Use this URL to cite or link to this record in EThOS: http://ethos.bl.uk/OrderDetails.do?uin=uk.bl.ethos.251477
Title: Transitions and pathways to living alone : changes in living arrangements amongst older people in late modernity
Author: Ogg, Jim.
Awarding Body: Keele University
Current Institution: Keele University
Date of Award: 2001
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Abstract:
This thesis examines the phenomenon of the increasing number of middle-aged and older people who are living alone. Using survey and qualitative data, the principal aim is to determine whether the experience of living alone in later life and the way in which social relationships are organised is significantly different than in the past. Central to this aim is an analysis of how the different pathways to living alone, through widowhood, separation, divorce, and remaining single, influence the social relationships of men and women in different age cohorts. The thesis addresses these questions in the context of the conditions of late modernity, where the growth of intimacy has emerged as an important quality of relationships to exist alongside formerly dominant normative and prescriptive roles of the family. The findings provide little evidence that living alone represents a form of weakened family ties or other forms of informal networks. Despite this robustness, different pathways to living alone influence how social relationships are made, maintained and renewed. Among older people, the desire for residential independence following widowhood has been strengthened during the latter part of the twentieth century. The growth of intimacy as a defining feature of relationships is less applicable among the older age groups of individuals living alone. For middle-aged adults new pathways to living alone exist through separation and divorce. The characteristics of middle-aged individuals living alone suggest different types of experiences, resulting from influences such as life-style choices or separated families. Gender differences in the experience of living alone are an important feature among both the middle-aged and older age groups. The thesis concludes with hypotheses concerning how social support will be accessed by future cohorts of older people living alone.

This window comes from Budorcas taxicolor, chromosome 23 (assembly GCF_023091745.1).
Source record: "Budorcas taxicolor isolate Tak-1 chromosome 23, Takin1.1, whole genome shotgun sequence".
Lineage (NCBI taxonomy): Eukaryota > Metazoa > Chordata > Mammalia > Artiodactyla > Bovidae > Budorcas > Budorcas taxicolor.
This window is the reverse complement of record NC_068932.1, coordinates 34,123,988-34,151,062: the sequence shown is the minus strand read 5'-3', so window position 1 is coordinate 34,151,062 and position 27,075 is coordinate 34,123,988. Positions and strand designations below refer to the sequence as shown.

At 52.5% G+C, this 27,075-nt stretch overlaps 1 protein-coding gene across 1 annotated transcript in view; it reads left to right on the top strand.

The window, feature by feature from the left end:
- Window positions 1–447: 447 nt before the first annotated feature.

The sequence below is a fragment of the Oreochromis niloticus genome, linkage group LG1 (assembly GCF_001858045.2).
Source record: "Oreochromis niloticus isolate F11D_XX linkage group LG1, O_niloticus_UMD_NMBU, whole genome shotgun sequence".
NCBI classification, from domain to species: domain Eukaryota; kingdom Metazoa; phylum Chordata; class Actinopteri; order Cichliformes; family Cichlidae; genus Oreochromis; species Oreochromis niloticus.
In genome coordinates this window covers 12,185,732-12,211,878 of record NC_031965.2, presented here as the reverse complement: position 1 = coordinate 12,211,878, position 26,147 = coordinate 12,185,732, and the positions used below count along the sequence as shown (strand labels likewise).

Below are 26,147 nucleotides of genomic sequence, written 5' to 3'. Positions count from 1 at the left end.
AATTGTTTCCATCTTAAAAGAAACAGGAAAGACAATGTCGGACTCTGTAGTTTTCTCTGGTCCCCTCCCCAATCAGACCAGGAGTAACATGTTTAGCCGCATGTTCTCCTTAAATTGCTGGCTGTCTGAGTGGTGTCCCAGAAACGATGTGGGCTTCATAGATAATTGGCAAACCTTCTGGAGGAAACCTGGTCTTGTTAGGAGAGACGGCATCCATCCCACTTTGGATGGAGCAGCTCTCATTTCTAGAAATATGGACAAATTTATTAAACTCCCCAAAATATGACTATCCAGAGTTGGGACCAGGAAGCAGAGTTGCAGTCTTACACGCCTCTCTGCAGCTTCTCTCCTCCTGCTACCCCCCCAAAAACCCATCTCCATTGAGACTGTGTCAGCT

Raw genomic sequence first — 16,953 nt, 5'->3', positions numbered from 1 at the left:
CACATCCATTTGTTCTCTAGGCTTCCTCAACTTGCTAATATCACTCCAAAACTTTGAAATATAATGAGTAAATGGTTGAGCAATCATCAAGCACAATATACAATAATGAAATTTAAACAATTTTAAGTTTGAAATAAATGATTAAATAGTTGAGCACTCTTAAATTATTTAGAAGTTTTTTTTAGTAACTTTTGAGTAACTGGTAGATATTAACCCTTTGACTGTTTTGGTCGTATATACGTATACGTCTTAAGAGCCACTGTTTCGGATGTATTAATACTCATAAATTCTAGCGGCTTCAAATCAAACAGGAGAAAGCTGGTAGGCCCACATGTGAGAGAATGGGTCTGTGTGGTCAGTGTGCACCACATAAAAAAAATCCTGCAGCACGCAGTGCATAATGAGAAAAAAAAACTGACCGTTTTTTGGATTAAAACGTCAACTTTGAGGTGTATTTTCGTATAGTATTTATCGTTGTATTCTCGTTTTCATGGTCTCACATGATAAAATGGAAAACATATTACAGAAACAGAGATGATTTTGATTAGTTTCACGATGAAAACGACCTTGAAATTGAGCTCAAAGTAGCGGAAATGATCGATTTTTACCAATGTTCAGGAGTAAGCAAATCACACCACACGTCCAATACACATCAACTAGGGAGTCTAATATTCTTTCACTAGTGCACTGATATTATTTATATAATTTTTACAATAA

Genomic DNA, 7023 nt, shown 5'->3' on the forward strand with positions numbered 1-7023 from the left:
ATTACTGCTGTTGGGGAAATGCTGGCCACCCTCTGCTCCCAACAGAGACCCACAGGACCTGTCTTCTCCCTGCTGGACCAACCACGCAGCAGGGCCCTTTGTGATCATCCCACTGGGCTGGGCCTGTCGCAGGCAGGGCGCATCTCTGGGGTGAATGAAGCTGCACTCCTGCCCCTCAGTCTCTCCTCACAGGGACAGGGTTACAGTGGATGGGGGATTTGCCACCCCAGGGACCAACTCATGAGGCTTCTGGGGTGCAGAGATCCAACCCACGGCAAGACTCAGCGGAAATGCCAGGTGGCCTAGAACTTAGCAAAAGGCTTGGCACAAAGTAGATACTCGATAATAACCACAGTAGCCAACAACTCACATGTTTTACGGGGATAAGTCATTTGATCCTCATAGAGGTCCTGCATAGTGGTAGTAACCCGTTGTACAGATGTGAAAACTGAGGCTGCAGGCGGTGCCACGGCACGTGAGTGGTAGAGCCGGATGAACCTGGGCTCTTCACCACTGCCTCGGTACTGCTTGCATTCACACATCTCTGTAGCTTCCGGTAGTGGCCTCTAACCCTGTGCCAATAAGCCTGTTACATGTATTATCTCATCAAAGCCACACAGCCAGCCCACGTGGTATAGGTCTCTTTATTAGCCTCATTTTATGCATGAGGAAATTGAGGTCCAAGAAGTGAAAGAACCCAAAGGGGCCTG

Supervisor: Not available Sponsor: Not available
Qualification Name: Thesis (Ph.D.) Qualification Level: Doctoral
EThOS ID: uk.bl.ethos.251477  DOI: Not available
Keywords: Gerontology Sociology Human services Housing
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